And in the real world, is that better? Yes and no; it depends on your foot. Testers were somewhat perplexed when they first put the boots on, as the fit IS definitely different; this isn’t just PR babble. The first thing we noticed is that they felt HUGE; we all wanted to go down a half size. That may be a natural effect of the wider, shaped toe box; without the forefoot pushing our foot back into the heel pocket, the boot would feel larger. However it happens, though, once we dropped the half size we were a lot happier.
The next odd thing was related; testers universally said something like “it feels like I’m rolling off the sole to the inside.” As you take each step, until you get used to it, it feels like you land on the outside edge of the boot and then as your weight moves forward you transition to the inside edge. It’s almost as if the boot has a thicker sole on the outside edge, thinner on the inside. Oh, wait…it DOES! Put the boot on a flat surface and rock the sole from back to front; it goes both forward and in. Geeks that we are, we put a level inside the boot and watched the bubble…when the heel was down, the boot was neutral, but when the sole was on the forefoot, the outside edge was substantially higher. With time, it felt more “normal,” but it’s definitely an odd feeling that you’ll want to pay attention to, and give time to. If you don’t, you’ll likely put them on, think “WTH?”, and take them back off, which could be a pretty bad mistake.
It’s hard for us to come to a consensus about NestFit as a general rule; our gut says that it might feel very different in a boot/shoe that was more flexible. And, we’d like to try it more, as it’s definitely different from anything else out there that we’ve put our feet into. Ultimately, though, in this application it’s a matter of how it fits YOU; we didn’t end up deciding that it was inherently better or worse than other systems that we have used.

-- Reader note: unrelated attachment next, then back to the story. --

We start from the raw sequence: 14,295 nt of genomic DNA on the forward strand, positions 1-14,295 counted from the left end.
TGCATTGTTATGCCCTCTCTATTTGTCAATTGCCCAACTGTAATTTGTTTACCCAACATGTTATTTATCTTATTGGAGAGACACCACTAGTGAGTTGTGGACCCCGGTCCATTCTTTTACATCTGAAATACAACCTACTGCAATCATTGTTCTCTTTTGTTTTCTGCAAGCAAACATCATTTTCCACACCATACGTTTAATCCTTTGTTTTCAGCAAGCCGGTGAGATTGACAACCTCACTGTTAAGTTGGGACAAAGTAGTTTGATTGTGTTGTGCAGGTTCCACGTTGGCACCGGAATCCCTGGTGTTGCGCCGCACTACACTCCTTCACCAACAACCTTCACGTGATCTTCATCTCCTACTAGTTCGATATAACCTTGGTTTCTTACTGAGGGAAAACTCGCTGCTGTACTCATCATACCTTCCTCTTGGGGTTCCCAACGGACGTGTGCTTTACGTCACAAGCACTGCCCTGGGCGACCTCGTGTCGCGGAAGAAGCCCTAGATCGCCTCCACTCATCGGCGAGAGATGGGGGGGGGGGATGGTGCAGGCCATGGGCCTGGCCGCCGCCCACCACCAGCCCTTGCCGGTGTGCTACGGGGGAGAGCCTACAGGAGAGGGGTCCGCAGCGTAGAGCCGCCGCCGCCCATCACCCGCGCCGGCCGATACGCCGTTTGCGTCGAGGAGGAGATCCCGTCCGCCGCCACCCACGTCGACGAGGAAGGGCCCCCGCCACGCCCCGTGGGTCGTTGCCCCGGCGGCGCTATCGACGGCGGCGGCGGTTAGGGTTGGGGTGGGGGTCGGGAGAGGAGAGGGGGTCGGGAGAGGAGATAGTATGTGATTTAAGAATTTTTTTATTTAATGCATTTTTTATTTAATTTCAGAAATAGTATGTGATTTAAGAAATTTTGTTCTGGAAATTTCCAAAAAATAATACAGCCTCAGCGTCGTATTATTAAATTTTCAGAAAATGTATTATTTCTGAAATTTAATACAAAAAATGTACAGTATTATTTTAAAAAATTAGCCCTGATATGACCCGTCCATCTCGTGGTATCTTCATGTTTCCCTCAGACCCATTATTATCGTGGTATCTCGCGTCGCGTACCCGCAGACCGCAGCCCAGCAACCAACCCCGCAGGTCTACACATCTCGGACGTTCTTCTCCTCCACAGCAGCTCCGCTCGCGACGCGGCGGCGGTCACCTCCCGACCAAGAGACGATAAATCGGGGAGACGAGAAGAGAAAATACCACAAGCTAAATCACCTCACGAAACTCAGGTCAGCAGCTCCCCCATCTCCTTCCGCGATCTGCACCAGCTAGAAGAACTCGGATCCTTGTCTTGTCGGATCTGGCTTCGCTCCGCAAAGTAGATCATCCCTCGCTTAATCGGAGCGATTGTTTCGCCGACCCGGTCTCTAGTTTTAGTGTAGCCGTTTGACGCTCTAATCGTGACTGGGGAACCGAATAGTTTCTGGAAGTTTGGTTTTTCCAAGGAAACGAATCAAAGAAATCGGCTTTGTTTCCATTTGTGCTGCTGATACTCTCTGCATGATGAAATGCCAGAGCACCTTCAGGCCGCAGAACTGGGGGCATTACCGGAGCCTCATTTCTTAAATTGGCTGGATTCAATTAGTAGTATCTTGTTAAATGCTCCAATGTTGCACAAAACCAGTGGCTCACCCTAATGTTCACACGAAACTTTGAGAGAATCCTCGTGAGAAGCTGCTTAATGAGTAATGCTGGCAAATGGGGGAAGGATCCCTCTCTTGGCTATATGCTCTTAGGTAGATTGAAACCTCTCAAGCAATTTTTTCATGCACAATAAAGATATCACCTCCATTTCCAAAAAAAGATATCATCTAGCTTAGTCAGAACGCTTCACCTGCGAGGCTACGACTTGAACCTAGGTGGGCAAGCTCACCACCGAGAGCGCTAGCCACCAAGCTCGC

Skinny Calves Need Not Apply
And then the final oddness…the boot shaft. The Treksta Cape Mid GTX has a pretty large calf opening that simply won’t tighten down around someone with skinny shanks. For about 3/4 of us, that wasn’t a problem, but a couple of the small boned guys just couldn’t get a solid connection, which made the excellent shaft stiffness of the boot useless. Even testers with thicker calves often had them tightened down all the way, and would have liked a little more adjustability. So, be aware of that when you’re trying these boots out and make sure they’ll fit snugly with the socks you plan on using.
Ultimately, this comes down to a fit/no fit situation. If they DO fit, they’re a solid bargain that outperforms anything else we know of for the price, for the specific purpose of sidehilling with or without snowshoes. For just plain hiking, there are plenty of options that you might like better or worse, but if you’re going to be carrying weight on snowy hillsides where setting the edge of boot or snowshoe makes the difference between a nice trip and a long , potentially dangerous slide, these things are the bomb. With the qualifiers above, we can highly recommend them!